General Anthropology Division
Oral Presentation Session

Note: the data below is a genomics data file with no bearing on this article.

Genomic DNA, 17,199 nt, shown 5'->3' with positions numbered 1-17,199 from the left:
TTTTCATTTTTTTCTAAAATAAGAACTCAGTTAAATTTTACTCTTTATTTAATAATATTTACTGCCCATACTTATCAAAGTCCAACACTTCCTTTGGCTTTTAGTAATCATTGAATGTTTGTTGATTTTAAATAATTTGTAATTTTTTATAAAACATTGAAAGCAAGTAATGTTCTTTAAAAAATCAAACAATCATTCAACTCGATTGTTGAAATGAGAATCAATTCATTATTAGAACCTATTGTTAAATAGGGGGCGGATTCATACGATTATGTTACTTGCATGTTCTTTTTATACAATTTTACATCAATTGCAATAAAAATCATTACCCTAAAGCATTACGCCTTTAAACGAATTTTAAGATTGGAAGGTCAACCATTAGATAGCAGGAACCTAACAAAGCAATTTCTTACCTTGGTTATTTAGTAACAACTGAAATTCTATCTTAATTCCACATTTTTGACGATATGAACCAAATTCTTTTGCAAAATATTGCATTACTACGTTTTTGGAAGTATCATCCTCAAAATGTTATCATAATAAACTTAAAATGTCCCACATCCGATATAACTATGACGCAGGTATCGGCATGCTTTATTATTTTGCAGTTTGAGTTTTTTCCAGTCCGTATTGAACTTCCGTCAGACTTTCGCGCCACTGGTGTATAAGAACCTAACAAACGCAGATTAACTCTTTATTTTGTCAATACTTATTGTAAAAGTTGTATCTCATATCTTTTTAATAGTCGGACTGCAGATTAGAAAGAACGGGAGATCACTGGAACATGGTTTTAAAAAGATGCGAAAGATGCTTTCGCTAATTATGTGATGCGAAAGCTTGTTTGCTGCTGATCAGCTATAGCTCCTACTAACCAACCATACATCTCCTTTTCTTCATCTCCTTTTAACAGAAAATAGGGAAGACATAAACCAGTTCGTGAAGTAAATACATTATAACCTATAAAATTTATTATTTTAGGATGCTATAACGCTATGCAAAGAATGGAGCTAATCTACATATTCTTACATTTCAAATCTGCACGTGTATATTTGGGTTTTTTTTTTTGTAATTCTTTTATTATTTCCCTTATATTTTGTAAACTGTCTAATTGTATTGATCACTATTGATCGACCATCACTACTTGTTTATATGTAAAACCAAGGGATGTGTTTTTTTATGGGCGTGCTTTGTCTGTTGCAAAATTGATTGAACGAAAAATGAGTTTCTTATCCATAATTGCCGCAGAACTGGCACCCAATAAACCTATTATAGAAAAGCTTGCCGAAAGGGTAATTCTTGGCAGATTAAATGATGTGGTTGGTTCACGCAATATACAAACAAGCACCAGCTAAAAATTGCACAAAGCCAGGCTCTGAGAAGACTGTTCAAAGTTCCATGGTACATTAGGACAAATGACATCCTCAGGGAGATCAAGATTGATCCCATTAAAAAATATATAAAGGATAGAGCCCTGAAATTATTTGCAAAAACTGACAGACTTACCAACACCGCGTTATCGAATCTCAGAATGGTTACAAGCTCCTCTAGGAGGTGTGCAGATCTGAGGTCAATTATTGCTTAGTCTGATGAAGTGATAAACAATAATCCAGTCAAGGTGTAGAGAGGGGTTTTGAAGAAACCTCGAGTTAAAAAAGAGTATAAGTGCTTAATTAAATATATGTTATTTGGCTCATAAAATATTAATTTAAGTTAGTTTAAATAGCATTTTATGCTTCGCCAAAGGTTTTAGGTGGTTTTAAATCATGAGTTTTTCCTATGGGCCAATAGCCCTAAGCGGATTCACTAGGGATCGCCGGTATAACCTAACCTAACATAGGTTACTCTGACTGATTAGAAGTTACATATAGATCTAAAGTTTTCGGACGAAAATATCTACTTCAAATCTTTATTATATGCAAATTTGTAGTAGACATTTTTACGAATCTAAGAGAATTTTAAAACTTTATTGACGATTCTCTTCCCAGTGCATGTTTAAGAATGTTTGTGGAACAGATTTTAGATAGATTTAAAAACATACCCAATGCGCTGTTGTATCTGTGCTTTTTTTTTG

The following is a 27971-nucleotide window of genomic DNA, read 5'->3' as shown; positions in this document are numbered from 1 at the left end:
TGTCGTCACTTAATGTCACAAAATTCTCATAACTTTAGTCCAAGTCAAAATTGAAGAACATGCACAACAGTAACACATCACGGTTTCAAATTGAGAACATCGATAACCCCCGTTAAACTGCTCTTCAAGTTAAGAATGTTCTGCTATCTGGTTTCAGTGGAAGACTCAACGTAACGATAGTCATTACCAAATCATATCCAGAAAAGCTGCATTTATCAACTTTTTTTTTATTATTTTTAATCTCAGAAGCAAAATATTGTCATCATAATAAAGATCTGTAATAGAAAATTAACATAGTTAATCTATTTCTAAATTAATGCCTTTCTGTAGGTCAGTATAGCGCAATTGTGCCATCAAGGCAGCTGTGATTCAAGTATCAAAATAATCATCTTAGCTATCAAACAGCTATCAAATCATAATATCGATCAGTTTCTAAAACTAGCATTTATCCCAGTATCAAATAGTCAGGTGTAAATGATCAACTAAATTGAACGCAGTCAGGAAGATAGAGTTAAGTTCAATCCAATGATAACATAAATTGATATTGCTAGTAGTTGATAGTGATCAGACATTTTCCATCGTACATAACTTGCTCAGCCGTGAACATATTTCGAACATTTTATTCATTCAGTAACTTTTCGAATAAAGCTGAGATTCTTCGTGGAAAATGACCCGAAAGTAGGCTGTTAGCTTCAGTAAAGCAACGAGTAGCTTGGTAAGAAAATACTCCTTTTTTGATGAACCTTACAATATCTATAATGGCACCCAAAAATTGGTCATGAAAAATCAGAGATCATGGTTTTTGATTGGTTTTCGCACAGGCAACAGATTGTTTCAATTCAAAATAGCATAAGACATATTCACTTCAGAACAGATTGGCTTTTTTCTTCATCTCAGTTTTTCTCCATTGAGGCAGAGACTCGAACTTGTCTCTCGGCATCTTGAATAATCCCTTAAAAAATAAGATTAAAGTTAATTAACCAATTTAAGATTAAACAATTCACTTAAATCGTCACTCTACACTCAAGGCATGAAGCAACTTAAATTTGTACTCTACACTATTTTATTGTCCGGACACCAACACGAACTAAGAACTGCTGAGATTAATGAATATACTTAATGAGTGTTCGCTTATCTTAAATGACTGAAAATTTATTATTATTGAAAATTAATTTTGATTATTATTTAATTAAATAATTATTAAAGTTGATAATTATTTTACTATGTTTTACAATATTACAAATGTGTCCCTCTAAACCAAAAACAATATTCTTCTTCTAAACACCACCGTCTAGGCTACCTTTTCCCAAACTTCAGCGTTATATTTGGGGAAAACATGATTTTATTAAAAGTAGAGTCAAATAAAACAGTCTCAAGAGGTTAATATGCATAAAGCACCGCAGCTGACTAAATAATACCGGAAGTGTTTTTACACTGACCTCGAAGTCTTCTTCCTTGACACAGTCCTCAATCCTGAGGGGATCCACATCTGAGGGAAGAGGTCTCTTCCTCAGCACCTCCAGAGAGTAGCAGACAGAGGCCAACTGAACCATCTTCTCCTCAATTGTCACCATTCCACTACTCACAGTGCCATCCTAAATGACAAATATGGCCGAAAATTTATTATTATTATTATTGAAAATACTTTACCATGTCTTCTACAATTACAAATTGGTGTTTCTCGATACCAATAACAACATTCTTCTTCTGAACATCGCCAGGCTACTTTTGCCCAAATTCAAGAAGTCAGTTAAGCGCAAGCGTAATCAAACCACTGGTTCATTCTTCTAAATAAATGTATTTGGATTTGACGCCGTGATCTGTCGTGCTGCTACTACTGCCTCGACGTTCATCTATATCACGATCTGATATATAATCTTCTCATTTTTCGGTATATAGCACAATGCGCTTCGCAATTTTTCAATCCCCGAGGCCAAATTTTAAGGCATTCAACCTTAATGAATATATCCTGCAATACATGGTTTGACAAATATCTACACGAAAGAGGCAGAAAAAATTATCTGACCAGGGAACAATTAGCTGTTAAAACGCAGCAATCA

This paper examines the perceptual dimensions of the qualities of water and is based on ethnographic fieldwork amongst competitive youth swimmers in the South East of England. It argues that youth swimmers’ perceptions of the qualities of water, in the pools where they train and compete, are sensuous productions of embodied knowledges and enskilled movements developed and refined through their swimming practice. Veronica Strang has described some of the qualities of water as “elusiveness and transmutability, continual change and movement” (2004, 51). The proprioceptive skills youth swimmers develop, this “haptic acumen” (Allen-Collinson and Hockey 2010, 341), or what I term their “feel for the water,” as they are growing and physically changing, mirrors the continual shifting changes and movement of water. The subtle differences in the ‘hardness,’ ‘softness,’ warmth, or cold of water all factor into how youths experience their embodied selves and cultivate proprioceptive skills through regular immersion and regimented training. Do limbs ‘slip’ through the water without purchase? How does buoyancy and kinaesthesia factor into spatial awareness of the body in the water column? This paper asks in what ways, then, does the material engagement with water and the enkilled movements required to swim inform young swimmer’s sensuous experiences, and sense of self, through the practice of their sport?